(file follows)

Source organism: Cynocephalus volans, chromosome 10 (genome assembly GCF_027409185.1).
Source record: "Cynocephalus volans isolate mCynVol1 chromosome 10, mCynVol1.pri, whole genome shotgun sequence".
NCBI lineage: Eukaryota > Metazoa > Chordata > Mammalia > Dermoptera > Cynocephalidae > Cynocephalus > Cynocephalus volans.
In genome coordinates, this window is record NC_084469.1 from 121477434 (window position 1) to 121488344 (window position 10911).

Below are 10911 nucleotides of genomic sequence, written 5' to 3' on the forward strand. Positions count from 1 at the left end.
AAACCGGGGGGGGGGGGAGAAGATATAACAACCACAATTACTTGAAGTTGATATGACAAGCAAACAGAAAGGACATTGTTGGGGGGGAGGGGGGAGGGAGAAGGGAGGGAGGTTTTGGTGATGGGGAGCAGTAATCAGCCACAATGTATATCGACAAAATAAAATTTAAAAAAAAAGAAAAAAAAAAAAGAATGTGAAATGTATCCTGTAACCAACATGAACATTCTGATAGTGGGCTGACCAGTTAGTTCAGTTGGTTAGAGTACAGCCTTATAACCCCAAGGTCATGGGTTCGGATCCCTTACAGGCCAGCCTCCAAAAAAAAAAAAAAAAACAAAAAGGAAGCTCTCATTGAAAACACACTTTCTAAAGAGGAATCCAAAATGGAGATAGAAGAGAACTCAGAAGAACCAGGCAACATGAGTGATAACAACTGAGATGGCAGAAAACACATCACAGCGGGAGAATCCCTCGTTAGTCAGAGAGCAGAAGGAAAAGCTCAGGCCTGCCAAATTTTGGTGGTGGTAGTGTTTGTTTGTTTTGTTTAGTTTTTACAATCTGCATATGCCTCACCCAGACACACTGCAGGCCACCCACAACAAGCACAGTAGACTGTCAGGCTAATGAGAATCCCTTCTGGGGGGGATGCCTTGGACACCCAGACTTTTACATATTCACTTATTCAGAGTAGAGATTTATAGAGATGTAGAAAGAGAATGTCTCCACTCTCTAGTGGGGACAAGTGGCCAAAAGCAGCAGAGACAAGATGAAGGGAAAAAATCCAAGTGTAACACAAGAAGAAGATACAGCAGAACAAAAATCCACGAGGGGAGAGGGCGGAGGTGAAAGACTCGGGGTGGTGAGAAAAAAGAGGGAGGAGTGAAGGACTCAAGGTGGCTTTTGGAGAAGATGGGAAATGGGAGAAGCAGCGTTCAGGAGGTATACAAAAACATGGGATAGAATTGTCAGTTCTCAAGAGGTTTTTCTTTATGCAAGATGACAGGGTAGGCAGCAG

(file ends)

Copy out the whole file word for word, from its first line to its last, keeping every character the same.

Source organism: Cynocephalus volans, chromosome 10 (genome assembly GCF_027409185.1).
Source record: "Cynocephalus volans isolate mCynVol1 chromosome 10, mCynVol1.pri, whole genome shotgun sequence".
NCBI lineage: Eukaryota > Metazoa > Chordata > Mammalia > Dermoptera > Cynocephalidae > Cynocephalus > Cynocephalus volans.
In genome coordinates, this window is record NC_084469.1 from 121477434 (window position 1) to 121488344 (window position 10911).

Below are 10911 nucleotides of genomic sequence, written 5' to 3' on the forward strand. Positions count from 1 at the left end.
AAACCGGGGGGGGGGGGAGAAGATATAACAACCACAATTACTTGAAGTTGATATGACAAGCAAACAGAAAGGACATTGTTGGGGGGGAGGGGGGAGGGAGAAGGGAGGGAGGTTTTGGTGATGGGGAGCAGTAATCAGCCACAATGTATATCGACAAAATAAAATTTAAAAAAAAAGAAAAAAAAAAAAGAATGTGAAATGTATCCTGTAACCAACATGAACATTCTGATAGTGGGCTGACCAGTTAGTTCAGTTGGTTAGAGTACAGCCTTATAACCCCAAGGTCATGGGTTCGGATCCCTTACAGGCCAGCCTCCAAAAAAAAAAAAAAAAACAAAAAGGAAGCTCTCATTGAAAACACACTTTCTAAAGAGGAATCCAAAATGGAGATAGAAGAGAACTCAGAAGAACCAGGCAACATGAGTGATAACAACTGAGATGGCAGAAAACACATCACAGCGGGAGAATCCCTCGTTAGTCAGAGAGCAGAAGGAAAAGCTCAGGCCTGCCAAATTTTGGTGGTGGTAGTGTTTGTTTGTTTTGTTTAGTTTTTACAATCTGCATATGCCTCACCCAGACACACTGCAGGCCACCCACAACAAGCACAGTAGACTGTCAGGCTAATGAGAATCCCTTCTGGGGGGGATGCCTTGGACACCCAGACTTTTACATATTCACTTATTCAGAGTAGAGATTTATAGAGATGTAGAAAGAGAATGTCTCCACTCTCTAGTGGGGACAAGTGGCCAAAAGCAGCAGAGACAAGATGAAGGGAAAAAATCCAAGTGTAACACAAGAAGAAGATACAGCAGAACAAAAATCCACGAGGGGAGAGGGCGGAGGTGAAAGACTCGGGGTGGTGAGAAAAAAGAGGGAGGAGTGAAGGACTCAAGGTGGCTTTTGGAGAAGATGGGAAATGGGAGAAGCAGCGTTCAGGAGGTATACAAAAACATGGGATAGAATTGTCAGTTCTCAAGAGGTTTTTCTTTATGCAAGATGACAGGGTAGGCAGCAG